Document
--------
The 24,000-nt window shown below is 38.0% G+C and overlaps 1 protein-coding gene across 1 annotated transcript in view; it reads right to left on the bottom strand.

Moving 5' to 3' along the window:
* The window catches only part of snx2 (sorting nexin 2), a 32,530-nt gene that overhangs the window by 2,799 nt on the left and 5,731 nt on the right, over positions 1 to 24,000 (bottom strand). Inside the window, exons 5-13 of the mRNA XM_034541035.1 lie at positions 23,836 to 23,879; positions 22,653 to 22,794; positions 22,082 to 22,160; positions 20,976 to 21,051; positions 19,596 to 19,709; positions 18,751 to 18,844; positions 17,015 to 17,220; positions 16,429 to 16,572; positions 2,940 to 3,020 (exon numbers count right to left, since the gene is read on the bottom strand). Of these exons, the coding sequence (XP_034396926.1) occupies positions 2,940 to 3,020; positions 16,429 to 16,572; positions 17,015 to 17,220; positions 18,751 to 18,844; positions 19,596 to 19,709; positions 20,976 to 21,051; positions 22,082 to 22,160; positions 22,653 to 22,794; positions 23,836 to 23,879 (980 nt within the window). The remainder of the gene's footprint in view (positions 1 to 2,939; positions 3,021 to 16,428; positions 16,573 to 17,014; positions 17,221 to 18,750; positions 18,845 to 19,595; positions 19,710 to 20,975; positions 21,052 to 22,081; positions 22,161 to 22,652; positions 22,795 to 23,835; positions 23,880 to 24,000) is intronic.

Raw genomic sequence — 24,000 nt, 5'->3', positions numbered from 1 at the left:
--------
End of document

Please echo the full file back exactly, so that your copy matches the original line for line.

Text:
The 24,000-nt window shown below is 38.0% G+C and overlaps 1 protein-coding gene across 1 annotated transcript in view; it reads right to left on the bottom strand.

Moving 5' to 3' along the window:
* The window catches only part of snx2 (sorting nexin 2), a 32,530-nt gene that overhangs the window by 2,799 nt on the left and 5,731 nt on the right, over positions 1 to 24,000 (bottom strand). Inside the window, exons 5-13 of the mRNA XM_034541035.1 lie at positions 23,836 to 23,879; positions 22,653 to 22,794; positions 22,082 to 22,160; positions 20,976 to 21,051; positions 19,596 to 19,709; positions 18,751 to 18,844; positions 17,015 to 17,220; positions 16,429 to 16,572; positions 2,940 to 3,020 (exon numbers count right to left, since the gene is read on the bottom strand). Of these exons, the coding sequence (XP_034396926.1) occupies positions 2,940 to 3,020; positions 16,429 to 16,572; positions 17,015 to 17,220; positions 18,751 to 18,844; positions 19,596 to 19,709; positions 20,976 to 21,051; positions 22,082 to 22,160; positions 22,653 to 22,794; positions 23,836 to 23,879 (980 nt within the window). The remainder of the gene's footprint in view (positions 1 to 2,939; positions 3,021 to 16,428; positions 16,573 to 17,014; positions 17,221 to 18,750; positions 18,845 to 19,595; positions 19,710 to 20,975; positions 21,052 to 22,081; positions 22,161 to 22,652; positions 22,795 to 23,835; positions 23,880 to 24,000) is intronic.

Raw genomic sequence — 24,000 nt, 5'->3', positions numbered from 1 at the left: